The Ruhleben camp (pictured here) was based six miles west of Berlin and it held about 5,000 prisoners, mostly British civilians who had been living in Germany or holidaying when war was declared. They were later joined by captured British servicemen

The Ruhleben camp (pictured here) was based six miles west of Berlin and it held about 5,000 prisoners, mostly British civilians who had been living in Germany or holidaying when war was declared. They were later joined by captured British servicemen

One of the British guards dressed up as a woman ahead of a production at the camp

The album, which contains 76 postcards, was collated by inmate George Muffin who was incarcerated for almost the entire duration of the war.

The album, which contains 76 postcards (one of which is pictured here on the left, showing one of the British guards dressed up as a woman ahead of a production at the camp), was collated by inmate George Muffin (right) who was incarcerated for almost the entire duration of the war

‘The inmates were allowed to put on theatre productions and many dressed as women for the female roles, and they also had gardening clubs.

‘These images provide a fascinating insight into camp life which was almost like a self contained village.’

Cross-dressing was popular in officers’ PoW camps, where being chosen to perform as a women was a big responsibility.

Actors rehearsed six hours a day for three months to master the role, during which they were taught elocution and expression.

They also had their ‘unsightly masculine limbs’ shaved, eyebrows plucked, hair on their head grown long and were made up with grease paint, cosmetics and nail varnish.

The sale takes place tomorrow.

Some prisoners dressed as tea ladies outside a tea house, many of them dressed as women. Cross-dressing was popular in officers' PoW camps, where being chosen to perform as a women was a big responsibility, with inmates forced to battle it out for the top roles in productions

Some prisoners dressed as tea ladies outside a tea house, many of them dressed as women. Cross-dressing was popular in officers’ PoW camps, where being chosen to perform as a women was a big responsibility, with inmates forced to battle it out for the top roles in productions

To appear as women, actors rehearsed six hours a day for three months to master the role, during which they were taught elocution and expression. They also had their 'unsightly masculine limbs' shaved, eyebrows plucked, hair on their head grown long and were made up with grease paint, cosmetics and nail varnish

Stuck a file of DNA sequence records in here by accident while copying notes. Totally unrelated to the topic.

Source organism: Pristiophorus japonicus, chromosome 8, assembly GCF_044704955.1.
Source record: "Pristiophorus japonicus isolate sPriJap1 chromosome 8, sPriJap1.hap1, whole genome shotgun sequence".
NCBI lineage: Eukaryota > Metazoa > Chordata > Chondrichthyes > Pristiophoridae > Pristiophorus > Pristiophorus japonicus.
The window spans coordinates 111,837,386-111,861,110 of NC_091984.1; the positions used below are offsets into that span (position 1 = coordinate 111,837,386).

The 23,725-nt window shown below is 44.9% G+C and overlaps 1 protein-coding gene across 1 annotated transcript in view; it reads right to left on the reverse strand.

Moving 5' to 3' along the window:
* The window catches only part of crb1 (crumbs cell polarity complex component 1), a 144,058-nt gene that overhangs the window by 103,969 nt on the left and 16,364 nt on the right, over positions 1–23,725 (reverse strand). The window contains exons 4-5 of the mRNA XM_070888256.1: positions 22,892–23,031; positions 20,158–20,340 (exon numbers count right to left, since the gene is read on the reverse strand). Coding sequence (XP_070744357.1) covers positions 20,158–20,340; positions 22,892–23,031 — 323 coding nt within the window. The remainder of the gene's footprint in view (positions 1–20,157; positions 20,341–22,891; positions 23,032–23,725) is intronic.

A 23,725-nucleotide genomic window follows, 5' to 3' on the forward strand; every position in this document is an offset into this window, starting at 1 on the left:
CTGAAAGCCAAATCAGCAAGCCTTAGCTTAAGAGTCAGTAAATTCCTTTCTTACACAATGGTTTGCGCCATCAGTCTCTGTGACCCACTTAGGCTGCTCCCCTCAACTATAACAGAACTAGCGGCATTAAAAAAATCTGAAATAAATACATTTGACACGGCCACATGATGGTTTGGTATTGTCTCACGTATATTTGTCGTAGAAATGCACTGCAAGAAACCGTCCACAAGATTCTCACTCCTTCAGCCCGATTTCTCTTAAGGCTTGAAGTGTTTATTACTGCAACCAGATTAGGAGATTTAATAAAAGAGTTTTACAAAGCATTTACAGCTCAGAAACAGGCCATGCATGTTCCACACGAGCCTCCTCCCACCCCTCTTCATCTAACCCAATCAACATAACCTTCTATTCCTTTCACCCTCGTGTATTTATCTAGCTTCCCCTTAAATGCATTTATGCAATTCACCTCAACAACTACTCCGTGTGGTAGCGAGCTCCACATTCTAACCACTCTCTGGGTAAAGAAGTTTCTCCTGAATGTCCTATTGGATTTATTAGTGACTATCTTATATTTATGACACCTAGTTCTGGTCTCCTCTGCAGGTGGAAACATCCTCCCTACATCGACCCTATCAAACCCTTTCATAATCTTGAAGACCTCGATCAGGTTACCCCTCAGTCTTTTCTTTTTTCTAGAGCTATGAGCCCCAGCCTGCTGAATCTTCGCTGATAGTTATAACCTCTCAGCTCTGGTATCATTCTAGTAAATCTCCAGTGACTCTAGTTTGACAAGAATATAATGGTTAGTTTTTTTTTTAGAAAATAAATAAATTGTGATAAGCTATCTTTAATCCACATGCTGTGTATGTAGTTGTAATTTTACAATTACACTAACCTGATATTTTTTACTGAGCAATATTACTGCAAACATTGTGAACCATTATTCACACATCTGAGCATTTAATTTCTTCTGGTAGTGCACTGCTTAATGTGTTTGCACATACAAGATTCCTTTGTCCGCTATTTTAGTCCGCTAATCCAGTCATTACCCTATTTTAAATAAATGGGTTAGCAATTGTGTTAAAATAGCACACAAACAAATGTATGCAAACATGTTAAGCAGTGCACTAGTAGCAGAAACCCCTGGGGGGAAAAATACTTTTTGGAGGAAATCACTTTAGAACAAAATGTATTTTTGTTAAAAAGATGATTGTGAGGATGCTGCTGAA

To appear as women, actors rehearsed six hours a day for three months to master the role, during which they were taught elocution and expression. They also had their ‘unsightly masculine limbs’ shaved, eyebrows plucked, hair on their head grown long and were made up with grease paint, cosmetics and nail varnish

The inmates at the Ruhleben internment camp formed a cross-dressing theatre troupe called the 'Ruhleben Follies', who are pictured her together dressed as clowns along with their 'creators' in the front row. The image was taken in February 1918, several months before the conflict ended in November

The inmates at the Ruhleben internment camp formed a cross-dressing theatre troupe called the ‘Ruhleben Follies’, who are pictured her together dressed as clowns along with their ‘creators’ in the front row. The image was taken in February 1918, several months before the conflict ended in November

The album has been consigned for sale by a private collector with auctioneers Bonhams and is expected to fetch £800. Luke Batterham, specialist at Bonhams, said: 'It appears to have been a far friendlier environment than the hideous Nazi PoW camps in the Second World War'

The album has been consigned for sale by a private collector with auctioneers Bonhams and is expected to fetch £800. Luke Batterham, specialist at Bonhams, said: ‘It appears to have been a far friendlier environment than the hideous Nazi PoW camps in the Second World War’

Read more at DailyMail.co.uk